Date: November 5, 2012
Speaker: Dr. Arsenia Chorti, Princeton University
Location: EE Conference Room
Physical layer security can provide alternative means for securing the exchange of confidential messages in wireless applications without the need for private (secret) keys. The seminal works of Wyner on the wiretap channel, Csizár and Körner on the broadcasting channel with confidential messages and Leung-Yan-Cheong and Helman on the Gaussian wiretap channel, have established that opportunities for perfectly secure communications can be substantiated when the eavesdropping channel is degraded with respect to the main source-destination channel. Recently, there have been considerable efforts devoted to generalising this result to the wireless fading channel, the relay channel and to multi-user scenarios. Yet, despite the significant research efforts and results in the last 10 years, physical layer security is still considered a primarily theoretical area of research.
In this talk, we will alternatively place the focus on the design of practical systems; I will present a number of systems in which secrecy rates suitable for real applications can be achieved. First, we will consider broadcasting multi-user networks with passive (interception of the broadcast channel) and active (interception of the broadcast channel and false feedback) eavesdroppers. It will be demonstrated that as long as the legitimate users outnumber the adversaries, substantial secrecy rates can be attained. Furthermore, it will be shown that such networks become insensitive to the activeness or passiveness of the attack in the high signal to noise ratio regime. Secondly, I will outline a proof-of-concept system proposal for achieving perfect secrecy exploiting topological and mobility asymmetries between a legitimate user and potential adversaries, in the non-degraded eavesdropping channel case. Finally, we will re-visit interference assisted approaches and investigate the design of optimal jamming signals for common M-QAM and M-PSK systems.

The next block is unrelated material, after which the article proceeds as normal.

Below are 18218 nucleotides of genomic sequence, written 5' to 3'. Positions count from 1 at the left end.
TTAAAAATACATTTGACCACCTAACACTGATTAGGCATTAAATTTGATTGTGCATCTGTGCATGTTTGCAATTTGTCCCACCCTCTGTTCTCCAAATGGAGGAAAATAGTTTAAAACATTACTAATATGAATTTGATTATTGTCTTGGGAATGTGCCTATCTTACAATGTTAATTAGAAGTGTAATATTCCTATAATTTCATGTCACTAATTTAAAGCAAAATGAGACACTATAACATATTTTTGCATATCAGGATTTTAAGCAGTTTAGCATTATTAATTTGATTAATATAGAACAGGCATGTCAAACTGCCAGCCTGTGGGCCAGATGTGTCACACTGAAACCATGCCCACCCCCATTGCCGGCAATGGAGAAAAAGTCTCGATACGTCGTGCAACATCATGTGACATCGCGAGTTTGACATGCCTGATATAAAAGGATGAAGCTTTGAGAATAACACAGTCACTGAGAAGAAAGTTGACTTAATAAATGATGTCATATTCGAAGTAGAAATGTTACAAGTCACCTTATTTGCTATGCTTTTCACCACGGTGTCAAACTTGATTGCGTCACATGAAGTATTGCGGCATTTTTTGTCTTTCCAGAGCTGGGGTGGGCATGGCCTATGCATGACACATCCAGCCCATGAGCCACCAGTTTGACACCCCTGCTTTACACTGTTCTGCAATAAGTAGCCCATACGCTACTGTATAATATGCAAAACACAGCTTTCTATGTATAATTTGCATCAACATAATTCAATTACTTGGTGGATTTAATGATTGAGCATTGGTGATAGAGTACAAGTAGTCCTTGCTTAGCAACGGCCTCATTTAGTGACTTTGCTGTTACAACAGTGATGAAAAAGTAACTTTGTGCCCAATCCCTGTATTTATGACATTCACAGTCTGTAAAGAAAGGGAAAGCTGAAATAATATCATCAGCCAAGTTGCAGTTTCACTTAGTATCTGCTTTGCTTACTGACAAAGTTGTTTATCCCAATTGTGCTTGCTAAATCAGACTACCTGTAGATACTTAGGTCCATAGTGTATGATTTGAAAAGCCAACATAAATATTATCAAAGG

Dr. Arsenia Chorti is currently a Marie Curie International Outgoing Fellow at Princeton University, Department of Electrical Engineering, since May 2011. Previously, she has served as a Senior Lecturer in Telecommunications at Middlesex University in the UK since December 2008. She obtained the M.Eng. in Electrical and Electronic Engineering from the University of Patras in Greece in 1998. In 1999, she was awarded a scholarship from the French National Centre of Scientific Research (C.N.R.S.) for a laboratory internship at the Université de Pau et des Pays de l'Adour in France. Following that, she pursued a D.E.A. degree in electronics at the Université Pierre et Marie Curie - Paris VI in France. In November 2005, she obtained her Ph.D. in signal processing from Imperial College London. On completion of her doctoral studies she took post-doctoral positions at the University of Southampton in the UK, the Technical University of Crete in Greece and University College London in the UK, between 2005 and 2008. She is a chartered engineer from the Technical Chambers of Greece since 2007 and a member of the IEEE.